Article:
That said, while a lot in the Egyptian and Grammar comes from the Book of Abraham translation there is a lot that has no echo in our translation nor the commentary on the vignettes or hypocephalus (fac. 2). So the question becomes if they were working backwards rather than Joseph providing new data, where did this missing data come. I suspect it’d be useful for someone to do a close study comparing the EA&G to texts available at the time in English to Joseph. I bet we’d find that the strange other translations (often with echoes of Kabbalism) actually originate with Kircher and company.

  6. Whoops. By wrong I mean the EA&G is an incorrect way to translate Egyptian. Not that it’s wrong to assume Joseph and his friends were working backwards.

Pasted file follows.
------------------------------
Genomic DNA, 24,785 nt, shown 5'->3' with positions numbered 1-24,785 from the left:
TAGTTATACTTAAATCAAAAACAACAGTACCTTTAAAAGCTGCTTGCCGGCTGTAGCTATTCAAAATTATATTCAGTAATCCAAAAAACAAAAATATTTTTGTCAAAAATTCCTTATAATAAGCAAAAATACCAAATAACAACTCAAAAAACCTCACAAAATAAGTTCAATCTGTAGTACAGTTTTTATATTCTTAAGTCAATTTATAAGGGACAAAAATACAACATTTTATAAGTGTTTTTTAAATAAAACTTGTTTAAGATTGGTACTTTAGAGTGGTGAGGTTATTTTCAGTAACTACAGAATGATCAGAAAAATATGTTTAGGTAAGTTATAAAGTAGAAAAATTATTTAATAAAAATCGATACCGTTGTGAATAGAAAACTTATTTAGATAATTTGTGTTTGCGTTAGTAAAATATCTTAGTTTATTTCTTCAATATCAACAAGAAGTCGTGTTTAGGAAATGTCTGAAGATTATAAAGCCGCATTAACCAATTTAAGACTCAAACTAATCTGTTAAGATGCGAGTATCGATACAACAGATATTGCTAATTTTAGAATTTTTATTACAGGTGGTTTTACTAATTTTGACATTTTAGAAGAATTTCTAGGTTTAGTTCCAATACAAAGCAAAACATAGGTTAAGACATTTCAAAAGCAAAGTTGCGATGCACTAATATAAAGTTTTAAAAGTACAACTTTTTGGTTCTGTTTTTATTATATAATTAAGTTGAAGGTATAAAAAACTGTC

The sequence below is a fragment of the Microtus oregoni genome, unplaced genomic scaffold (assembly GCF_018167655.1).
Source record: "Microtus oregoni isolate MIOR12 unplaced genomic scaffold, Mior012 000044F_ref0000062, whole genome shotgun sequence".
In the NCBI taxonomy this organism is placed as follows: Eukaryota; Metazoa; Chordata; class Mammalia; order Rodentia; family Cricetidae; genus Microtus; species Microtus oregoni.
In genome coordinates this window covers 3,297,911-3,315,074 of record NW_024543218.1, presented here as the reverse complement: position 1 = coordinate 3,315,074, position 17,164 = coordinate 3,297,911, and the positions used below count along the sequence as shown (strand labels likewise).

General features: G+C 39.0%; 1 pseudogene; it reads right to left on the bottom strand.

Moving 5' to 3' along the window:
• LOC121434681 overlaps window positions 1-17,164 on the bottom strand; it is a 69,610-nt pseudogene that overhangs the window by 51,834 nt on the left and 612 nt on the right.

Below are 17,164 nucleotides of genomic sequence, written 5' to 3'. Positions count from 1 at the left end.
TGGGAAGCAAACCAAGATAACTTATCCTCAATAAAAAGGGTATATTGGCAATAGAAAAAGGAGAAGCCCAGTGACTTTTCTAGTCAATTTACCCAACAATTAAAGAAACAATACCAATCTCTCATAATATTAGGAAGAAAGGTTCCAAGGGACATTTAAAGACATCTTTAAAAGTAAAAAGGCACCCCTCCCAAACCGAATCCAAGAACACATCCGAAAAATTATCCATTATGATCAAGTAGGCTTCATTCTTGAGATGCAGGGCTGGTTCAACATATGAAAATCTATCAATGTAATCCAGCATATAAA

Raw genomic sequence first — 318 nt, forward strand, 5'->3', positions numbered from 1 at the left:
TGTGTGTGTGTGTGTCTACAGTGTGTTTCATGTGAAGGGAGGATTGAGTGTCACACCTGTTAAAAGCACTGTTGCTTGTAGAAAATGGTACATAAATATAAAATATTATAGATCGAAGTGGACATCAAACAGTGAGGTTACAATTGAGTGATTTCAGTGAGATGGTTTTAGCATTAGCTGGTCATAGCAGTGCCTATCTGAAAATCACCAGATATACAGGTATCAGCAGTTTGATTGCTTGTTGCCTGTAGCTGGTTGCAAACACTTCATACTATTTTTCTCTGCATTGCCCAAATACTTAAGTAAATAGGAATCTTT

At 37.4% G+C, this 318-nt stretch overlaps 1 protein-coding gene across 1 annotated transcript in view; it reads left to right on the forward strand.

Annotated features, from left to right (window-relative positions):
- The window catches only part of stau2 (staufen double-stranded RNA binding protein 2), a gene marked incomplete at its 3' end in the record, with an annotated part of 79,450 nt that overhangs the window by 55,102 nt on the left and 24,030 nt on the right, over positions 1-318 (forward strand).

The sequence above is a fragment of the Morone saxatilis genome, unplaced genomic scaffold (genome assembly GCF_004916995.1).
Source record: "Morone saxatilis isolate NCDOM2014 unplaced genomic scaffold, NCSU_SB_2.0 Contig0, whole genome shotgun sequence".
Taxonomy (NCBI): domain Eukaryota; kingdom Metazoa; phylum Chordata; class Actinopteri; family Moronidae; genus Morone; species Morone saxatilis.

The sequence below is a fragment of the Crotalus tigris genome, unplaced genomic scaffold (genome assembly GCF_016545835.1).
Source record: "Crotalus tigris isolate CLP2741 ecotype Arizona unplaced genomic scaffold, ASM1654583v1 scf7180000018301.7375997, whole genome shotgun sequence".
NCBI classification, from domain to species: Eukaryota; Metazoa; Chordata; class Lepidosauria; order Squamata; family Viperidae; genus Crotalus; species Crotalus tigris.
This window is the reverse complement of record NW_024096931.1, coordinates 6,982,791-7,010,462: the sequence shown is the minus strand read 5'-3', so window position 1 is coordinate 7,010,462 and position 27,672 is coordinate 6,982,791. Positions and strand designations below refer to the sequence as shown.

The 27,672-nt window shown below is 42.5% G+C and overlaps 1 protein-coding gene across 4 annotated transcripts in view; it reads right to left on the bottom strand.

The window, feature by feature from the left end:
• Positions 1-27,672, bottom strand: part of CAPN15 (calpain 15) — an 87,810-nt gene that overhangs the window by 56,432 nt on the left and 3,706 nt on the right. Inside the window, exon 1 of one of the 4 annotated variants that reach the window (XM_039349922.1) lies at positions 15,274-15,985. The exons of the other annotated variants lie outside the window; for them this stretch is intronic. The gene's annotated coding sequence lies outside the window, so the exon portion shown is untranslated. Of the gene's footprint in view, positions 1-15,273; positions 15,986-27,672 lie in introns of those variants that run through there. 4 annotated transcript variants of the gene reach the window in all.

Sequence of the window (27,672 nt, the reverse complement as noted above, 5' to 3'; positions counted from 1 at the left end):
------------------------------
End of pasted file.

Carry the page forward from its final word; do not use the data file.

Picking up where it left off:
7. Nice post Joanna. You are now the official M* expert on mounds and plates found in the midwest region.

  8. Don’s a great guy. I’m glad he returned to the Church and is working on our side to try and understand these things.

    Thanks JB for a great post.

  9. Pingback: Planchas de Kinderhood | Brother Campos

  10. Dear Joanna,

    Thank you for this. I will note that Joseph was rather distracted in May/June 1844. There might be a reason he made no mention of the Kinderhook plates after 27 June, for example.

  11. Meg, You are right, it does seem rather chaotic at the end. I think Joseph had a lot on his plate all the time, or perhaps, since he was a prophet, he took his question to G-d. A wise and all-seeing Heavenly Father perhaps gave his answer to Joseph in the form of a “stupor of thought”. But then I am making the same mistake as Clayton, Pratt and others and putting words into Joseph’s mouth. So, I will just say, perhaps, I don’t know. 🙂